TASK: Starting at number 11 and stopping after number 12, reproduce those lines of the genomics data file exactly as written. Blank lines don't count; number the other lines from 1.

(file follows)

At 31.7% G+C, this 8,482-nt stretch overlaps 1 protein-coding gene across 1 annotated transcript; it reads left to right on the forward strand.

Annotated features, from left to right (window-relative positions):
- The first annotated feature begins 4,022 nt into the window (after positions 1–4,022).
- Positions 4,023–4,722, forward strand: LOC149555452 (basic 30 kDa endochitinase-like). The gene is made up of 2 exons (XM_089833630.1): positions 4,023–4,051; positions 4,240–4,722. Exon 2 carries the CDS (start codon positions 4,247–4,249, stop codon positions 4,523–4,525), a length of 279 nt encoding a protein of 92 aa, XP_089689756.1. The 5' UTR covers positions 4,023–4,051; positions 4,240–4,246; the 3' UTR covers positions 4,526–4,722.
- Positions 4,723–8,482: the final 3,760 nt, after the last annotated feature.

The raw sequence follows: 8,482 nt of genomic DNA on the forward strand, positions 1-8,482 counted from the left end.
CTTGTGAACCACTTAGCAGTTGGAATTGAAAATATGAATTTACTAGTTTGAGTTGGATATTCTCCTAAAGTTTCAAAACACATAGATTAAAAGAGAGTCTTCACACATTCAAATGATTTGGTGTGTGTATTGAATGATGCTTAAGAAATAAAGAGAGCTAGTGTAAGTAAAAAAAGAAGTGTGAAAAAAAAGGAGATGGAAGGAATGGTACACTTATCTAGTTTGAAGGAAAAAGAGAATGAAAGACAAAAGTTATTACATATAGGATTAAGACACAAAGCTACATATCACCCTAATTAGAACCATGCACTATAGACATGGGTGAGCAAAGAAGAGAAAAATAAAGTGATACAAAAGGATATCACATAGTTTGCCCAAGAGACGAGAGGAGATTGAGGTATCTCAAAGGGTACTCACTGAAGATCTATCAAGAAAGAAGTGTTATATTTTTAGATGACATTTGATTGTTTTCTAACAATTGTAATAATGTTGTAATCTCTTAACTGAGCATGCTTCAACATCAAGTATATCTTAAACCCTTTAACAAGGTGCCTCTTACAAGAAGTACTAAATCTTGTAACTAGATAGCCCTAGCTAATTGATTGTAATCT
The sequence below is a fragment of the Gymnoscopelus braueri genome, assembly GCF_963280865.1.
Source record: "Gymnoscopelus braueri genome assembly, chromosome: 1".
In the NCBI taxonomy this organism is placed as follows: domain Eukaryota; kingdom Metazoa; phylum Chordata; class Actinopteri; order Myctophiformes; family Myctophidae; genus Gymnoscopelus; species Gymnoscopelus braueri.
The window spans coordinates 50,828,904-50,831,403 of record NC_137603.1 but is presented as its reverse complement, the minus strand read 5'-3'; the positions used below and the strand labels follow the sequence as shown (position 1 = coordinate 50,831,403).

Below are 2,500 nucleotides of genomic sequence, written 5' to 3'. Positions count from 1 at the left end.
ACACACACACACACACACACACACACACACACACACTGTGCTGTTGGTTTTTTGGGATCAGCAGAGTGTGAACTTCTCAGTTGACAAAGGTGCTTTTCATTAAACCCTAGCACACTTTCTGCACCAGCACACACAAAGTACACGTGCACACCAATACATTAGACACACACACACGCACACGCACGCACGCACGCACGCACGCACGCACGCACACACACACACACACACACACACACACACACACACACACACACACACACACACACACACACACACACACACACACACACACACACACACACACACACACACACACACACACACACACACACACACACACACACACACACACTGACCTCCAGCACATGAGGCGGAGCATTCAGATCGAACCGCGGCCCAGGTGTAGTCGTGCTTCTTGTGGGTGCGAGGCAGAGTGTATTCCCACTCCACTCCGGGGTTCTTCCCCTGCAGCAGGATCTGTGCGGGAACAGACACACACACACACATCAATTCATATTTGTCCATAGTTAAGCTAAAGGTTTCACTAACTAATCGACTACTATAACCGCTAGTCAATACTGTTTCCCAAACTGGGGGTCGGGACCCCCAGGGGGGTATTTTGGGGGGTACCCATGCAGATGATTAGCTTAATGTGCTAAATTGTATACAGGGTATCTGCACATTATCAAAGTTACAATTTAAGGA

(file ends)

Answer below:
The window spans coordinates 50,828,904-50,831,403 of record NC_137603.1 but is presented as its reverse complement, the minus strand read 5'-3'; the positions used below and the strand labels follow the sequence as shown (position 1 = coordinate 50,831,403).

Below are 2,500 nucleotides of genomic sequence, written 5' to 3'. Positions count from 1 at the left end.